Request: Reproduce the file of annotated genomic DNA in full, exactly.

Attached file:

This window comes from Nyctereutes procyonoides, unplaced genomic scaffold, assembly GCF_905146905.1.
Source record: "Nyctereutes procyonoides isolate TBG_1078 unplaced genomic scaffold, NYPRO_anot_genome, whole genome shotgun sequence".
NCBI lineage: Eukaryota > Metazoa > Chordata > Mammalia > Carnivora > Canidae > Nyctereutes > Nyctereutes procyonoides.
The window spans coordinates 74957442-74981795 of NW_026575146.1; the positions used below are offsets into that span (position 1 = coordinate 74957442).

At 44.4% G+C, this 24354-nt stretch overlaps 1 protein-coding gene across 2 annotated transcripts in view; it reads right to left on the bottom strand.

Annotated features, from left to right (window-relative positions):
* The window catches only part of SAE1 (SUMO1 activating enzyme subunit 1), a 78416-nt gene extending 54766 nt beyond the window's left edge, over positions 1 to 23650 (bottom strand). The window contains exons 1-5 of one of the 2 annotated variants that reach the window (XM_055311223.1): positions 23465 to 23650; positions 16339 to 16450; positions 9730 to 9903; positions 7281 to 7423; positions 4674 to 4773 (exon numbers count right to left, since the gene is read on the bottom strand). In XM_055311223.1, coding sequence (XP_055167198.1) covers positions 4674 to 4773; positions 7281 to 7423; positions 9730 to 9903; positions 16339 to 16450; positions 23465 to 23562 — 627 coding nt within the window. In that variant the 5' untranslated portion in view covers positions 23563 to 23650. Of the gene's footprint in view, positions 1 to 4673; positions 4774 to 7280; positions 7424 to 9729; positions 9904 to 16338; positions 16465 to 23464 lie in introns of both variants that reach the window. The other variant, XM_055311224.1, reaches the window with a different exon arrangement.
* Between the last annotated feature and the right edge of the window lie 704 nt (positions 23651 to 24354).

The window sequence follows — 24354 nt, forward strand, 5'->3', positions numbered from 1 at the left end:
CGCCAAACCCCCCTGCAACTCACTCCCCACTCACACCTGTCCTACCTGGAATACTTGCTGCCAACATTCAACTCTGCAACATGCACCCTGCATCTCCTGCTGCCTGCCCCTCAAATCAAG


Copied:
This window comes from Nyctereutes procyonoides, unplaced genomic scaffold, assembly GCF_905146905.1.
Source record: "Nyctereutes procyonoides isolate TBG_1078 unplaced genomic scaffold, NYPRO_anot_genome, whole genome shotgun sequence".
NCBI lineage: Eukaryota > Metazoa > Chordata > Mammalia > Carnivora > Canidae > Nyctereutes > Nyctereutes procyonoides.
The window spans coordinates 74957442-74981795 of NW_026575146.1; the positions used below are offsets into that span (position 1 = coordinate 74957442).

At 44.4% G+C, this 24354-nt stretch overlaps 1 protein-coding gene across 2 annotated transcripts in view; it reads right to left on the bottom strand.

Annotated features, from left to right (window-relative positions):
* The window catches only part of SAE1 (SUMO1 activating enzyme subunit 1), a 78416-nt gene extending 54766 nt beyond the window's left edge, over positions 1 to 23650 (bottom strand). The window contains exons 1-5 of one of the 2 annotated variants that reach the window (XM_055311223.1): positions 23465 to 23650; positions 16339 to 16450; positions 9730 to 9903; positions 7281 to 7423; positions 4674 to 4773 (exon numbers count right to left, since the gene is read on the bottom strand). In XM_055311223.1, coding sequence (XP_055167198.1) covers positions 4674 to 4773; positions 7281 to 7423; positions 9730 to 9903; positions 16339 to 16450; positions 23465 to 23562 — 627 coding nt within the window. In that variant the 5' untranslated portion in view covers positions 23563 to 23650. Of the gene's footprint in view, positions 1 to 4673; positions 4774 to 7280; positions 7424 to 9729; positions 9904 to 16338; positions 16465 to 23464 lie in introns of both variants that reach the window. The other variant, XM_055311224.1, reaches the window with a different exon arrangement.
* Between the last annotated feature and the right edge of the window lie 704 nt (positions 23651 to 24354).

The window sequence follows — 24354 nt, forward strand, 5'->3', positions numbered from 1 at the left end:
CGCCAAACCCCCCTGCAACTCACTCCCCACTCACACCTGTCCTACCTGGAATACTTGCTGCCAACATTCAACTCTGCAACATGCACCCTGCATCTCCTGCTGCCTGCCCCTCAAATCAAG